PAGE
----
“There are no gods in heaven!” sings Elektra just before her brother Orest kills their mother. In the Greek plays about the cursed House of Atreus the Olympian gods command the banished Orestes to return home and avenge his father Agamemnon’s murder at the hands of his wife Clytemnestra. He dispatches both her and her lover Aegisthus.

Così fan tutte: Opera Holland Park

Absence makes the heart grow fonder; or does it? In Così fan tutte, who knows? Or rather, what could such a question even mean?

The poignancy of triviality: Garsington Opera's Capriccio

“Wort oder Ton?” asks Richard Strauss’s final opera, Capriccio. The Countess answers with a question of her own, at the close of this self-consciously self-reflective Konversationstück für Musik: “Gibt es einen, der nicht trivail ist?” (“Is there any ending that isn’t trivial?”)

Netia Jones' new Die Zauberflöte opens Garsington Opera's 2018 season

“These portals, these columns prove/that wisdom, industry and art reside here.” So says Tamino, as he gazes up at the three imposing doors in the centre of Netia Jones’ replica of the 18th-century Wormsley Park House - in the grounds of which Garsington Opera’s ‘floating’ Pavilion makes its home each summer.

OPERA TODAY ARCHIVES »

Reviews

Poster of Verdi's Falstaff
24 Oct 2008

Falstaff at Pimlico Opera, Cadogan Hall

Pimlico Opera is based at the Grange in Hampshire, home of the Grange Park opera festival, but pre-dates its sister company by a decade and has been giving national tours of popular operas since the 1980s as well as doing some pioneering opera and music theatre projects in UK prisons.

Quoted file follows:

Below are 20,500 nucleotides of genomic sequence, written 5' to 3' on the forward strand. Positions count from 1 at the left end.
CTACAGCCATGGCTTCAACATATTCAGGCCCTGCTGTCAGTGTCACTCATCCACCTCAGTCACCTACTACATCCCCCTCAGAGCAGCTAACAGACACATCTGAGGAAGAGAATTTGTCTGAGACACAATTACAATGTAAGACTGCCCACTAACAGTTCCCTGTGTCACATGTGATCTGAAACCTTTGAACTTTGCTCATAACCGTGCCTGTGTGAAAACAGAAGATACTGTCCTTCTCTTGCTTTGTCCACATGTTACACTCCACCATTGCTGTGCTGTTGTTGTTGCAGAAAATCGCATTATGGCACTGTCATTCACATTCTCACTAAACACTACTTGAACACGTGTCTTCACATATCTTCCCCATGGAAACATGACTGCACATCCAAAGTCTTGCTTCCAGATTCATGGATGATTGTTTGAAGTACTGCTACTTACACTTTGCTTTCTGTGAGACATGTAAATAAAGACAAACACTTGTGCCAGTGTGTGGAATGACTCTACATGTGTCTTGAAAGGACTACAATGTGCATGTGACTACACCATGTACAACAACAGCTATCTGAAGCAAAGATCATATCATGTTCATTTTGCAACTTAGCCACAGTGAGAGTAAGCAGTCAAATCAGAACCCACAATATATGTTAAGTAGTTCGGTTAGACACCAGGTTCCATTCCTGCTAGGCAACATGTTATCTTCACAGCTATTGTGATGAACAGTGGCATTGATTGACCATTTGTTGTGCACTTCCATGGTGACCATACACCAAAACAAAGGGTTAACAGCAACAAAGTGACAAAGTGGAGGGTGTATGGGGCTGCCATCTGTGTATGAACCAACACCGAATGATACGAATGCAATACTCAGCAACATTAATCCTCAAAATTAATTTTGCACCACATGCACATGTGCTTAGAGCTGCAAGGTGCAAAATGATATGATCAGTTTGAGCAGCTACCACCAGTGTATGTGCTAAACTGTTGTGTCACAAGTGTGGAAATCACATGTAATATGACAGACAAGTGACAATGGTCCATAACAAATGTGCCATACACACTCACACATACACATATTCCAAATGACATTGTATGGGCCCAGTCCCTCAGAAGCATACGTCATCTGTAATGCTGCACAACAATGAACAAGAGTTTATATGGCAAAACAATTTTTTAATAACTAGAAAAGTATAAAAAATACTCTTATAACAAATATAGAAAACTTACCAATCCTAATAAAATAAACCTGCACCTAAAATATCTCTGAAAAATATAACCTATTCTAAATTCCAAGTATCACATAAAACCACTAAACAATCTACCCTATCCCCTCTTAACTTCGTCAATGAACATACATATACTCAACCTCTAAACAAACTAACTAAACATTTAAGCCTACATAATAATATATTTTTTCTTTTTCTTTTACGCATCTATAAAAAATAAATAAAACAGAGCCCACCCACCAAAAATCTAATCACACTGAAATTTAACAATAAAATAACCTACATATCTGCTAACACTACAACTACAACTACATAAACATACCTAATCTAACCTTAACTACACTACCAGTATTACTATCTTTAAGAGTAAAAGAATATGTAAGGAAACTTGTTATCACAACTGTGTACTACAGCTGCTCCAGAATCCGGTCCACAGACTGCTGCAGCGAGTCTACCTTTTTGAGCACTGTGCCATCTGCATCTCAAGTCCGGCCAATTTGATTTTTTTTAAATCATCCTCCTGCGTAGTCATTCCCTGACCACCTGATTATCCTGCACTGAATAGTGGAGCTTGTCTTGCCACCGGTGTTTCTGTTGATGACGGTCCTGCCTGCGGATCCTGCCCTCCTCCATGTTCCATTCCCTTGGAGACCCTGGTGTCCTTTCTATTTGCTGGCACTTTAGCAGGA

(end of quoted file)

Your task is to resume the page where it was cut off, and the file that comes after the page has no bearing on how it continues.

G. Verdi: Falstaff

Falstaff (David Alexandre Borloz), Ford (James Cleverton), Alice (Rebecca Cooper), Nanetta (Verity Parker), Quickly (Emma Carrington), Meg (Margaret Rapacioli). Fenton (Patrick Ashcroft), Pistol (Hyalmar Mitrotti), Caius (James Scarlett), Bardolph (Gareth Morris). Grange Park Opera. Conductor: Alice Farnham. Original Director: Daniel Slater. Revival Director: Hazel Gould.

Above: Poster of Verdi's Falstaff

All photos by Alistair Muir

 

There are many concessions which have to be made when touring on a budget, and nothing about this Falstaff was as big as it normally is. The score, which had several cuts, was performed in an (uncredited) arrangement for an orchestra of fewer than 30, and no chorus (the principals making up the vocal ensemble wherever appropriate). At London’s Cadogan Hall there is nowhere to put a backdrop, and all that survived of the adaptable touring set was a versatile set of blocks which transformed into the various different settings with the addition or subtraction of panels or furniture. The scene changes — given that Cadogan Hall has no curtain — were entertaining to watch, almost little scenes in their own right.